7. El, once a dog develops a taste for killing chickens there’s no turning back. I’d keep an eye out because that dog will come around again. My father swears by a load of buckshot to break them of it.

  8. Did you get to speak with the dog’s owner so that they could learn of their animal’s destructive actions? Decent neighbors would try to do the right thing & confine their dog to their own property, & possibly try to make amends.

    I don’t favor the idea of killing the dog. The poor animal is just following its own nature. Rather, the owners need to exert some control here. I’ve lost many a chicken, but mostly to wild animals. Still, it’s a painful thing.

    If they just happen to be reading here… For heaven’s sake, do the right thing!

  9. Thanks, all, for the comments. The girls typically are locked up during the winter in a smaller fenced yard mainly because there is no cover for them in the winter, so the hawks can easily see them. It’s during the spring/summer/leaves-still-on the-trees fall that they get carte blanche to the property, and then I simply fence in the gardens I don’t wish to be bothered.

    I don’t like the idea of shooting anything, let’s just get that straight. I think it’s a slippery slope, which is why we’re fencing the girls in. I would have no problem knocking on a neighbor’s door and telling them their dog has escaped–believe me, I have done it–but this dog as far as I could tell was an outdoor dog, no collar, really thick coat, and, other than that two week period it’s been around, I had never seen it before. (I can count on one hand, actually, the number of loose dogs I have seen in the 3.5 years we’ve lived here.)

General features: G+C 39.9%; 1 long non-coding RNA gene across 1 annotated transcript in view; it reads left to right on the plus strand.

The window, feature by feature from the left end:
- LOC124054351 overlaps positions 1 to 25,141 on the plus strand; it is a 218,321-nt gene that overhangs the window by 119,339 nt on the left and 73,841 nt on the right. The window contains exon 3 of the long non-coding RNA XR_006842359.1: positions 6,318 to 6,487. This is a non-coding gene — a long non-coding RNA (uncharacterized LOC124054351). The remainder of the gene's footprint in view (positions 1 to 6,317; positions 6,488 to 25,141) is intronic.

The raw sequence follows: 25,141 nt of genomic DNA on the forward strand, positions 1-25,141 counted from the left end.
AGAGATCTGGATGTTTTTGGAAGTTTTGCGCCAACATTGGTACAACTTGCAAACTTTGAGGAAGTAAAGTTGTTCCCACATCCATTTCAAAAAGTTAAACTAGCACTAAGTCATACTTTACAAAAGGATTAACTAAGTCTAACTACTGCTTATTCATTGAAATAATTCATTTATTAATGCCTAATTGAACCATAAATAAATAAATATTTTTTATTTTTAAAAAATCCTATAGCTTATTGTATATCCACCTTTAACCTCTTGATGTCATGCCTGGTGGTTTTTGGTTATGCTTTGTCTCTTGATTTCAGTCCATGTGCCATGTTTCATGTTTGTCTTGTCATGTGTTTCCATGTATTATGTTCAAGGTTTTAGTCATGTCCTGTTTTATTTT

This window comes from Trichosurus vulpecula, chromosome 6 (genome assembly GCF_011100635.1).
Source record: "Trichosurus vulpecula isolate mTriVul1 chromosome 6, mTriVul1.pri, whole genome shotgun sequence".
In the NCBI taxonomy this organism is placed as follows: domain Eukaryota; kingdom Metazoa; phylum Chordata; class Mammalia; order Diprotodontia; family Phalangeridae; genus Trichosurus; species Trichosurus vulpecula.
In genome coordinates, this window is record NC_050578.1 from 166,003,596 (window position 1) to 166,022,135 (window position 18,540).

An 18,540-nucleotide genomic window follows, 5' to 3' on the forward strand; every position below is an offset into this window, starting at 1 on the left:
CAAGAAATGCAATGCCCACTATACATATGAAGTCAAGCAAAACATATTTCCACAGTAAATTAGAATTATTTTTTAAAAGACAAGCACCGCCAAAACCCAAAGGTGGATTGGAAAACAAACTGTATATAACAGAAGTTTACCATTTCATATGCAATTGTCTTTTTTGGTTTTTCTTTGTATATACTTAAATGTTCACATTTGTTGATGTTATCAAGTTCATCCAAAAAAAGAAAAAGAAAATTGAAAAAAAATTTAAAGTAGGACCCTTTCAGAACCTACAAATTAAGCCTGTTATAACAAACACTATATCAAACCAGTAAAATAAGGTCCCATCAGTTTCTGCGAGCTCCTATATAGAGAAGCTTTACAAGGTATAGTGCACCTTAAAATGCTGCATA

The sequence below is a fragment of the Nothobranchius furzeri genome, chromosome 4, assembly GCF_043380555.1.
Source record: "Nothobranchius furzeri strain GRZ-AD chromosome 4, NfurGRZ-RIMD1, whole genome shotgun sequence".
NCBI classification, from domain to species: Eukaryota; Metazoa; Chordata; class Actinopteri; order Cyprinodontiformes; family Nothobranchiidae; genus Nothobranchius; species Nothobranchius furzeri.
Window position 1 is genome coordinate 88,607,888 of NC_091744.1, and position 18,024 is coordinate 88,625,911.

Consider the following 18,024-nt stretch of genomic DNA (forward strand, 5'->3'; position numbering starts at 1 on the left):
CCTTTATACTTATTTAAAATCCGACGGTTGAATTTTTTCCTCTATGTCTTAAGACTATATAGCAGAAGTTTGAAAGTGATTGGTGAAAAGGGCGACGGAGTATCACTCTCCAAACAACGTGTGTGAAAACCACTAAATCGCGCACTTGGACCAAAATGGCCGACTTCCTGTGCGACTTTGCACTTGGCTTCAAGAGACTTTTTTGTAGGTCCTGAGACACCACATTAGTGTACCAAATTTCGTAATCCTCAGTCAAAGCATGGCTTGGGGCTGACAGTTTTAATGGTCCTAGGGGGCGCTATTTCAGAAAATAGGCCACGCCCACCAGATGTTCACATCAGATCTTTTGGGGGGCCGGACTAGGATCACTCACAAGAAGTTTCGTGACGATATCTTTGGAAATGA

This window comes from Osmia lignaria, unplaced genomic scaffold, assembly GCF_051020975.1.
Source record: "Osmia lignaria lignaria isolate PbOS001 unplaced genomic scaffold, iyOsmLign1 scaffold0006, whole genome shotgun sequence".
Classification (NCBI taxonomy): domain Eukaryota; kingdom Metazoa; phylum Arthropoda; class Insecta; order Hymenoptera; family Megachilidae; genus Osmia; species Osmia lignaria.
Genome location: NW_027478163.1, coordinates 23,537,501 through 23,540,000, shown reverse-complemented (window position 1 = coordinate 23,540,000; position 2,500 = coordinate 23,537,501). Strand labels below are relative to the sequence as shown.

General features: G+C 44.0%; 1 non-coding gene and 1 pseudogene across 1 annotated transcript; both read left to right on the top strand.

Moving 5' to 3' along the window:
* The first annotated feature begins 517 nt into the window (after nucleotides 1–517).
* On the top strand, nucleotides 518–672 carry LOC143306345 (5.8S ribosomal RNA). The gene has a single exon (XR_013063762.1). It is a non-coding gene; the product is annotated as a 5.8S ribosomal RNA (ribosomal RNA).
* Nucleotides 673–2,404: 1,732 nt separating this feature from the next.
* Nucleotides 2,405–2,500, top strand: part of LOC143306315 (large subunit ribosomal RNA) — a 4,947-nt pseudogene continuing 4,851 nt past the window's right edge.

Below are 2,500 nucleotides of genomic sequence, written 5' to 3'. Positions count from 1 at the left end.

What really bothered me about this whole incident is I was outside at the time, in the shed, getting chicken feed. I had left the gate open. The dog came into their fenced yard and dragged or chased poor Bonnie up onto our back deck. I came charging out of the shed, with our own dog in tow, waving the nearest thing I had available, which was my garden fork. Yes: shades of Mr. McGregor, Stop Thief! Why I didn’t grab my machete or my sickle is a mystery. I did scare the holy hell out of the dog, and, when it came back, we did fire a couple of rounds at it. We haven’t seen it since.

    We had to go out of town this weekend, so I was enormously apprehensive about returning to a yard filled with dead chickens (and probably 4 squawking guineas, such would be my luck). They were fine.

    I will be doing the electrified fence around the tractored meat birds. We get them in about a week. I didn’t add any egg birds to this order, though, and that kind of makes me sad. Poor chookies.